Another benefit of certifying your pet companion as an emotional support animal is the fact that they can live anywhere with you (unlike regular pets). This way you’ll never have to worry about rental housing that won’t allow your furry best friend to go with you. Once they’re certified as an ESA they’re exempt from policies that could stop them.
Who Can an Emotional Support Animal Help?
Emotional support animals can help a huge range of individuals in all kinds of circumstances. They can provide support to individuals with mental health conditions like anxiety, bipolar disorder, depression, and post-traumatic stress disorder (PTSD), as well as assist those managing conditions like substance abuse recovery, learning disabilities like ADD and ADHD, and physical challenges like motor skill disorders.
What Types of Animals Can Be Emotional Support Animals?
Any animal that is commonly kept as a domesticated pet can be an emotional support animal. The most popular kinds of emotional support animals are dogs and cats, but other less common pets that can be emotional support animals include:
- Guinea Pigs
- Domesticated Rats and Mice
- Mini Horses
The only way to determine if your pet qualifies as an emotional support animal is to speak with a licensed mental health professional (LMHP) and explain to them how your pet assists your mental health condition. You should also be aware that landlords are allowed to deny unreasonable ESA accommodation requests that may cause undue financial burden. For example, a rabbit in an extremely small apartment may be reasonable, but a large breed of dog may not be.
Common Emotional Support Animal Misconceptions:
Sometimes there can be some confusion and misconceptions about emotional support animals. We’re here to clear up the facts about ESAs.
Emotional Support Animals are not Service Animals
While emotional support animals are considered a type of assistance animal, they are not legally considered service animals. The main difference between psychiatric service dogs and emotional support animals is their training — ESAs aren’t required to be trained while service dogs are required to be specifically and individually trained.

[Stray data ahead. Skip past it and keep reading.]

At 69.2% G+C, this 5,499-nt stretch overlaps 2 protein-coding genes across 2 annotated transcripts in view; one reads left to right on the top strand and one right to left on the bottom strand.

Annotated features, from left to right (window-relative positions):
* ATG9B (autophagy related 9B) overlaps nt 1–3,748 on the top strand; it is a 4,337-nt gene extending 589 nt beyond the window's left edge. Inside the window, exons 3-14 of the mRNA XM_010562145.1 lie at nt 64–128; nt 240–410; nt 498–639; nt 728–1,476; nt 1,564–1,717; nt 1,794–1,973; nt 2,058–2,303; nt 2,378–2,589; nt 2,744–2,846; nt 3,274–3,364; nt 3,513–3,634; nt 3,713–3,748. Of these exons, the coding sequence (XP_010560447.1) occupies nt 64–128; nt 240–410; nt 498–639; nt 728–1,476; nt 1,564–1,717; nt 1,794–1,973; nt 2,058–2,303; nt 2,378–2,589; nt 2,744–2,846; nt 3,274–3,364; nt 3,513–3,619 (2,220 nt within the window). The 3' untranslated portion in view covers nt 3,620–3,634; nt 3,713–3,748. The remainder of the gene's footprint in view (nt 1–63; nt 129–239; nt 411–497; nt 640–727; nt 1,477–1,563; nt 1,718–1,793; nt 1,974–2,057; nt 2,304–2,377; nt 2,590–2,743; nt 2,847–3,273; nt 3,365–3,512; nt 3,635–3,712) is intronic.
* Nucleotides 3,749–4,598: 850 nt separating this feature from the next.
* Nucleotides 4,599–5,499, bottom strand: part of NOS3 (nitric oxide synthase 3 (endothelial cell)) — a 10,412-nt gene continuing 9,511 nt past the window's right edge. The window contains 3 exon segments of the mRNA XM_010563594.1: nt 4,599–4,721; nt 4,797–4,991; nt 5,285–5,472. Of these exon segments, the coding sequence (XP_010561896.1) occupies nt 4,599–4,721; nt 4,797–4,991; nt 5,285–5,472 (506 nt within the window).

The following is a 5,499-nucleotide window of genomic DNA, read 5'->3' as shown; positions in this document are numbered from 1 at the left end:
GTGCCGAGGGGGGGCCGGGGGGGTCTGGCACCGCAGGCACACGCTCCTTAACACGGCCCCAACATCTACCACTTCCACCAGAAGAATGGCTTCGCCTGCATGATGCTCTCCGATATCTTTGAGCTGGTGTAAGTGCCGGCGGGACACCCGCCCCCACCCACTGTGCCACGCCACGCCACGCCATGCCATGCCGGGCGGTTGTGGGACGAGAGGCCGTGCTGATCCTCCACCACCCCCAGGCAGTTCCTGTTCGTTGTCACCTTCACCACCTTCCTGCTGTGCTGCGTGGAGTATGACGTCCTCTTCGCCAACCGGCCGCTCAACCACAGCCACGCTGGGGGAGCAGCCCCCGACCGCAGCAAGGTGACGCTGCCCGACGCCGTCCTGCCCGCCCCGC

Emotional Support Animals are not Pets
Under federal laws that protect individuals' rights to emotional support animals, like the Fair Housing Act (FHA), neither service animals nor emotional support animals are considered pets. They’re considered medical tools used to help manage symptoms of a variety of qualifying conditions.
Emotional support animals and service animals aren’t considered pets, but when it comes to housing both types of assistance animals are exempt from typical pet policies. This means they can’t be restricted from certain buildings that typically don’t allow pets, and they aren’t subject to pet fees or pet deposits that apply to regular domestic animals.
Emotional Support Animals do not Need Training
As we mentioned, emotional support animals don’t require any training to be considered certified ESAs. All that’s needed to certify an emotional support animal is a legitimate ESA letter.
Emotional support animals provide comfort with their presence and don’t need to be able to perform tasks for their handlers, unlike service animals which are required to have special training specific to performing tasks that assist their handler with disability-related challenges.
Emotional Support Animals Don’t Need Registration #’s, ID Tags, Vests, or Certificates
Emotional support animals aren’t required to wear any type of identifying gear, including ID tags, vests, or harnesses. They’re also not required to have any documentation like certificates or licenses. The only legitimate document that certifies an ESA is an official emotional support animal letter. Since there’s no legal registry or database for emotional support animals, a registration number or certificate of registration isn’t a valid document to protect you for things like housing rentals or traveling with your ESA.